GEF-UNDP-IMO GloFouling Partnerships is working with developing countries to minimize the impacts from invasive aquatic species transferred through aquatic biofouling

The introduction and establishment of invasive aquatic species is considered to be one of the greatest threats to the world’s freshwater, coastal and marine ecosystems. In addition, the global economic impacts of invasive species, including through disruption to fisheries, biofouling of coastal industry, infrastructure and interference with human amenity, have been estimated at several hundred million dollars per year. The main vectors for unintentional transfer of non-indigenous species are ships' ballast water, biofouling of mobile marine structures, and aquaculture.
 
The GloFouling Partnerships project - a collaboration between the Global Environment Facility (GEF), the United Nations Development Programme (UNDP) and the International Maritime Organization (IMO), was launched in December 2018. Its main goals are: to raise awareness of how to protect marine biodiversity from the introduction of non-indigenous species into new ecosystems through biofouling; and to provide capacity building activities to the participating countries. Biofouling is the process by which marine organisms can build up on ships' hulls and the surface of other marine structures.
 
Since the launch of the project twenty-five Member States expressed their interest to take part, out of which twelve countries were selected as Lead Partnering Countries (LPCs) and the remaining thirteen will participate in the project as Partnering Countries (PCs) at the regional level. In the first year of the project nine LPCs (Brazil, Fiji, Indonesia, Jordan, Madagascar, Mauritius, Mexico, Philippines and Tonga) have hosted their first National Workshops and as a result established their National Task Forces (NTFs). In early 2020 the remaining three LPCs (Ecuador, Peru and Sri Lanka) will host their first meetings. Each LPC’s National Task Force will define a national policy on biofouling and invasive aquatic species, and will draft the national strategy and action plan to implement the IMO Biofouling Guidelines.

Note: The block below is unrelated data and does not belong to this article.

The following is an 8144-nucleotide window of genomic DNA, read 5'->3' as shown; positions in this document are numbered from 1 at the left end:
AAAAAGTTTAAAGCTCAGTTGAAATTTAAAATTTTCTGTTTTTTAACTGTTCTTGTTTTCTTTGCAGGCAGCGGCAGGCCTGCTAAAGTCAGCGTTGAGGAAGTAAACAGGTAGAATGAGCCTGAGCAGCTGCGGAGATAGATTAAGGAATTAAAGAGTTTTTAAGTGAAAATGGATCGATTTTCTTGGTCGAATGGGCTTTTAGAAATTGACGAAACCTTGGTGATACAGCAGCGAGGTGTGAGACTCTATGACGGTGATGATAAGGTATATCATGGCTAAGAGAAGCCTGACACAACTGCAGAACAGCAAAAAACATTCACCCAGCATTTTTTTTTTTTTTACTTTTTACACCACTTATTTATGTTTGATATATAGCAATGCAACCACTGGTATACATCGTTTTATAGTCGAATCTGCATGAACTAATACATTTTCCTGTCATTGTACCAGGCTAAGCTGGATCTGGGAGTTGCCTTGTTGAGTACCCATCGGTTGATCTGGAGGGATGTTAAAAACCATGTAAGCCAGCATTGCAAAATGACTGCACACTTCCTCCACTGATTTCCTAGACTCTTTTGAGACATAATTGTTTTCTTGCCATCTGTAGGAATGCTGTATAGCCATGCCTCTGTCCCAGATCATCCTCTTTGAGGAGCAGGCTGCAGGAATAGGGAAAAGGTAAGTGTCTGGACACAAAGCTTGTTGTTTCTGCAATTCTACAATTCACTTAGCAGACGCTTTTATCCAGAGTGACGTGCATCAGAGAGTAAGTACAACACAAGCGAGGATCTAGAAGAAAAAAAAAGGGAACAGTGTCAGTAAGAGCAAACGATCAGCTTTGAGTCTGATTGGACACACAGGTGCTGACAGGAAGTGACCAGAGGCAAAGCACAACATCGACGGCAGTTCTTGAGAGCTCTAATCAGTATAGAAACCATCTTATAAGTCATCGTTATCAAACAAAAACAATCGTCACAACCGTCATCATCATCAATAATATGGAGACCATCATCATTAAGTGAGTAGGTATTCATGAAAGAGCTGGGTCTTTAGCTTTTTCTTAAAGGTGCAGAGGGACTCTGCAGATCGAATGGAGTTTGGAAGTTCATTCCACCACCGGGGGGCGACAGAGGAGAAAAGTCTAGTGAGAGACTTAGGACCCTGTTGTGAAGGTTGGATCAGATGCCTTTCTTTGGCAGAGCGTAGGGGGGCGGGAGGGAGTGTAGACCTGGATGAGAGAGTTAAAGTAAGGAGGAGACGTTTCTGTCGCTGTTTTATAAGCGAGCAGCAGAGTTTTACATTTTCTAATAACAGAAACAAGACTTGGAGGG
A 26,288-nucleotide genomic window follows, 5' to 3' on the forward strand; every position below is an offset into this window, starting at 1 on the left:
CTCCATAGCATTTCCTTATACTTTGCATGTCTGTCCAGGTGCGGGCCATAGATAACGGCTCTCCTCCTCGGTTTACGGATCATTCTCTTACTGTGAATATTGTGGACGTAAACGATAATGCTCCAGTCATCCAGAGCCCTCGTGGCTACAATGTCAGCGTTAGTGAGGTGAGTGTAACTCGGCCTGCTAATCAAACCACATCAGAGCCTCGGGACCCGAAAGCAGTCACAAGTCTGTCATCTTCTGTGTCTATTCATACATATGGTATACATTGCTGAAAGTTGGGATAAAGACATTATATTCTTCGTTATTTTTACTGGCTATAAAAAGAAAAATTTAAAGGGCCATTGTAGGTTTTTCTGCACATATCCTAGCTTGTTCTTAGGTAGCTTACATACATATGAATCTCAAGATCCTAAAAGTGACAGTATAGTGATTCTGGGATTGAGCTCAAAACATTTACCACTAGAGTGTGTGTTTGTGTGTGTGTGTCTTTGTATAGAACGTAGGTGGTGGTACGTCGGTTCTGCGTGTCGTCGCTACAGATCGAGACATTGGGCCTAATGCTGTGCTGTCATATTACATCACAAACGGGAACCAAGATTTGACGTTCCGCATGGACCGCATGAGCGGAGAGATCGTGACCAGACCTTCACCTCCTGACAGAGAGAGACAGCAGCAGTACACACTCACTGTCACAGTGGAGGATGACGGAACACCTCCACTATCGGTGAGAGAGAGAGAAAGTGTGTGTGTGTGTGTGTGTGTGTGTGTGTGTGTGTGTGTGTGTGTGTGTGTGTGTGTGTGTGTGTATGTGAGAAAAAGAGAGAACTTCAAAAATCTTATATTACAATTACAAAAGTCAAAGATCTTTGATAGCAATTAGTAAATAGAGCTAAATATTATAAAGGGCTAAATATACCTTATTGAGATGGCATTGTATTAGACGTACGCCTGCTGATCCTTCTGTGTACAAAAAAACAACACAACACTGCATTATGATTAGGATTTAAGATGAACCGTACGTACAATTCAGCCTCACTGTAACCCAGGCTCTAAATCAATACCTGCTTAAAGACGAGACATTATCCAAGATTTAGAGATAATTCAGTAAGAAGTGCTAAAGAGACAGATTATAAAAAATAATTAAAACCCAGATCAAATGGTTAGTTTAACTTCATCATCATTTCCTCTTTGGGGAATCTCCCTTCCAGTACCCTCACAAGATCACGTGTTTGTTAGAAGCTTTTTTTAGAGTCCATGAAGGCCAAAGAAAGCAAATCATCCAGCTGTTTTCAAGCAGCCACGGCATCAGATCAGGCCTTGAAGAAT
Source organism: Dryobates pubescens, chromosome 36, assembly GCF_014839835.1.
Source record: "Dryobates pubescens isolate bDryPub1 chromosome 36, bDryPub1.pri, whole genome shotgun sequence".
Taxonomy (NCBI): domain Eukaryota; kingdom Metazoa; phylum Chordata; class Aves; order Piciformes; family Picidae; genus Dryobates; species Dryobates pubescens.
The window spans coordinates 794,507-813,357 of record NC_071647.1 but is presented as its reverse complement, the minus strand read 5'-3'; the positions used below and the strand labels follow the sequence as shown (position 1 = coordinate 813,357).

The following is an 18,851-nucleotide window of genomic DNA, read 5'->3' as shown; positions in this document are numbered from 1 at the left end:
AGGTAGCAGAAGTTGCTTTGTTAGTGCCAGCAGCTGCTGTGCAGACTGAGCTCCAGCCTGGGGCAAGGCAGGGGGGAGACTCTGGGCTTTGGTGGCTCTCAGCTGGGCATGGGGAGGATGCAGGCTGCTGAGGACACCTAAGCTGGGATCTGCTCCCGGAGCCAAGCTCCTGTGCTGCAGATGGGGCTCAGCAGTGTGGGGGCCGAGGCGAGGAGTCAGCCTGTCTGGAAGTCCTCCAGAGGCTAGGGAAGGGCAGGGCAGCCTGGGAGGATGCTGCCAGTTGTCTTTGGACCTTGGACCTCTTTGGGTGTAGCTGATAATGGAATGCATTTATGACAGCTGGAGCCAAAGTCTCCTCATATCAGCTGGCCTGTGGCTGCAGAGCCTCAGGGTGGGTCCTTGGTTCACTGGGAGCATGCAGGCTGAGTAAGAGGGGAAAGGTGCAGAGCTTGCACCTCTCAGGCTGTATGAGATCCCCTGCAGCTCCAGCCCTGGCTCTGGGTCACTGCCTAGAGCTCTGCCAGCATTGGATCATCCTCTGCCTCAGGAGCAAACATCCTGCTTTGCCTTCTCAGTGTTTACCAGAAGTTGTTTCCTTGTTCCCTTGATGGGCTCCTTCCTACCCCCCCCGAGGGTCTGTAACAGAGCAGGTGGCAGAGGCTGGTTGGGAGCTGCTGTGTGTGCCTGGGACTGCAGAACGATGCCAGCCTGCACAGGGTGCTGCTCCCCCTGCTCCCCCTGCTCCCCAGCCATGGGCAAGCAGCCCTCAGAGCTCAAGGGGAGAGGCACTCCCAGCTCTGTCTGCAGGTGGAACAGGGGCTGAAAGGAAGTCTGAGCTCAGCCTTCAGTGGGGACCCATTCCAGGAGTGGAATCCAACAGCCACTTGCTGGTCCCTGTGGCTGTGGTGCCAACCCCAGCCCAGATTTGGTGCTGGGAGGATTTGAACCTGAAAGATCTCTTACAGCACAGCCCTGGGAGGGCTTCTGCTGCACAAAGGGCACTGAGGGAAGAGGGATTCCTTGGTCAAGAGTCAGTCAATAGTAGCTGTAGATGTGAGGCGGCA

For a broader approach GloFouling Partnerships is working with seven regions (South America, South Asia, Red Sea and Gulf of Aden, Pacific, Eastern Africa, Southeast Asia, and the Wider Caribbean). This approach will help to deliver outputs more broadly within target regions and to deliver sustainable biofouling management measures beyond the life of the GloFouling Partnerships project.
 
Simultaneously other activities are being and will be implemented throughout the duration of the project, these include:

  • A creation of a knowledge hub, which holds a pool of research documents, regulations and other information on biofouling;
  • Organization of Research and Development (R&D) Forums on biofouling management and invasive aquatic species. The purpose of these international conferences is to bring together regulatory bodies, maritime industries, academia, leading scientific experts and technology development leaders in the field of biofouling management for a comprehensive overview;
  • GloFouling Partnerships will establish and work closely with a Global Industry Alliance (GIA). Members of GIA will support improved biofouling management and marine biosafety initiatives via collectively identifying and developing innovative solutions;
  • In addition to many other activities that are planned to be carried out, the project will also develop promotional material such as animations and leaflets to raise awareness on biofouling and invasive aquatic species.

 

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IMO